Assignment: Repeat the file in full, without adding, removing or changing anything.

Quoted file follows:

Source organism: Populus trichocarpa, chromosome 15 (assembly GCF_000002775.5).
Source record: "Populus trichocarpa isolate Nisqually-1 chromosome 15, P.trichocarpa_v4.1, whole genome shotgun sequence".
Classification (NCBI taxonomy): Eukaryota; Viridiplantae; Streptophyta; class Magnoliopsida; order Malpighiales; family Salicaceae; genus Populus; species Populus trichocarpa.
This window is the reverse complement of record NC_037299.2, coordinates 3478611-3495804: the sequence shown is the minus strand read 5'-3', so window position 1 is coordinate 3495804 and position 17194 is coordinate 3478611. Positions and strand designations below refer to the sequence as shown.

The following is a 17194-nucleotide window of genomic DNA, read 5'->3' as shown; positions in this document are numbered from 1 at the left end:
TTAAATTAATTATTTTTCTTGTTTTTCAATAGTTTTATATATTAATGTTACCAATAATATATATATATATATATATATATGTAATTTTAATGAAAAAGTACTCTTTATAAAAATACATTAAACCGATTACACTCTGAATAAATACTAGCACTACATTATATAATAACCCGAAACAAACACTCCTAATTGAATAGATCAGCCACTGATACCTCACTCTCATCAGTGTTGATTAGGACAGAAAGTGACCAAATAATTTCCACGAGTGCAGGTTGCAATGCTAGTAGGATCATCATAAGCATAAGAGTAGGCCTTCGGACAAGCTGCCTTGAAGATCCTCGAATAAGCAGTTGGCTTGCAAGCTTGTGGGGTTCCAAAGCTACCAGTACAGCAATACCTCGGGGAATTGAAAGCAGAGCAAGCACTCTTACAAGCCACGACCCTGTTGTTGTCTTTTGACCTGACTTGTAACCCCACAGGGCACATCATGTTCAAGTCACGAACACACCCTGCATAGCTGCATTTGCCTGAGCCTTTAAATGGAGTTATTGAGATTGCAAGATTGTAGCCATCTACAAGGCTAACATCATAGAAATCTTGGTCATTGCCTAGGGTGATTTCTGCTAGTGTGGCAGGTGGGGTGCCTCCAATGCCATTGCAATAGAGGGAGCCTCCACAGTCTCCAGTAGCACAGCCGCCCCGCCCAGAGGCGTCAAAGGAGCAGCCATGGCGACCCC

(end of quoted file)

Source organism: Populus trichocarpa, chromosome 15 (assembly GCF_000002775.5).
Source record: "Populus trichocarpa isolate Nisqually-1 chromosome 15, P.trichocarpa_v4.1, whole genome shotgun sequence".
Classification (NCBI taxonomy): Eukaryota; Viridiplantae; Streptophyta; class Magnoliopsida; order Malpighiales; family Salicaceae; genus Populus; species Populus trichocarpa.
This window is the reverse complement of record NC_037299.2, coordinates 3478611-3495804: the sequence shown is the minus strand read 5'-3', so window position 1 is coordinate 3495804 and position 17194 is coordinate 3478611. Positions and strand designations below refer to the sequence as shown.

The following is a 17194-nucleotide window of genomic DNA, read 5'->3' as shown; positions in this document are numbered from 1 at the left end:
TTAAATTAATTATTTTTCTTGTTTTTCAATAGTTTTATATATTAATGTTACCAATAATATATATATATATATATATATATGTAATTTTAATGAAAAAGTACTCTTTATAAAAATACATTAAACCGATTACACTCTGAATAAATACTAGCACTACATTATATAATAACCCGAAACAAACACTCCTAATTGAATAGATCAGCCACTGATACCTCACTCTCATCAGTGTTGATTAGGACAGAAAGTGACCAAATAATTTCCACGAGTGCAGGTTGCAATGCTAGTAGGATCATCATAAGCATAAGAGTAGGCCTTCGGACAAGCTGCCTTGAAGATCCTCGAATAAGCAGTTGGCTTGCAAGCTTGTGGGGTTCCAAAGCTACCAGTACAGCAATACCTCGGGGAATTGAAAGCAGAGCAAGCACTCTTACAAGCCACGACCCTGTTGTTGTCTTTTGACCTGACTTGTAACCCCACAGGGCACATCATGTTCAAGTCACGAACACACCCTGCATAGCTGCATTTGCCTGAGCCTTTAAATGGAGTTATTGAGATTGCAAGATTGTAGCCATCTACAAGGCTAACATCATAGAAATCTTGGTCATTGCCTAGGGTGATTTCTGCTAGTGTGGCAGGTGGGGTGCCTCCAATGCCATTGCAATAGAGGGAGCCTCCACAGTCTCCAGTAGCACAGCCGCCCCGCCCAGAGGCGTCAAAGGAGCAGCCATGGCGACCCC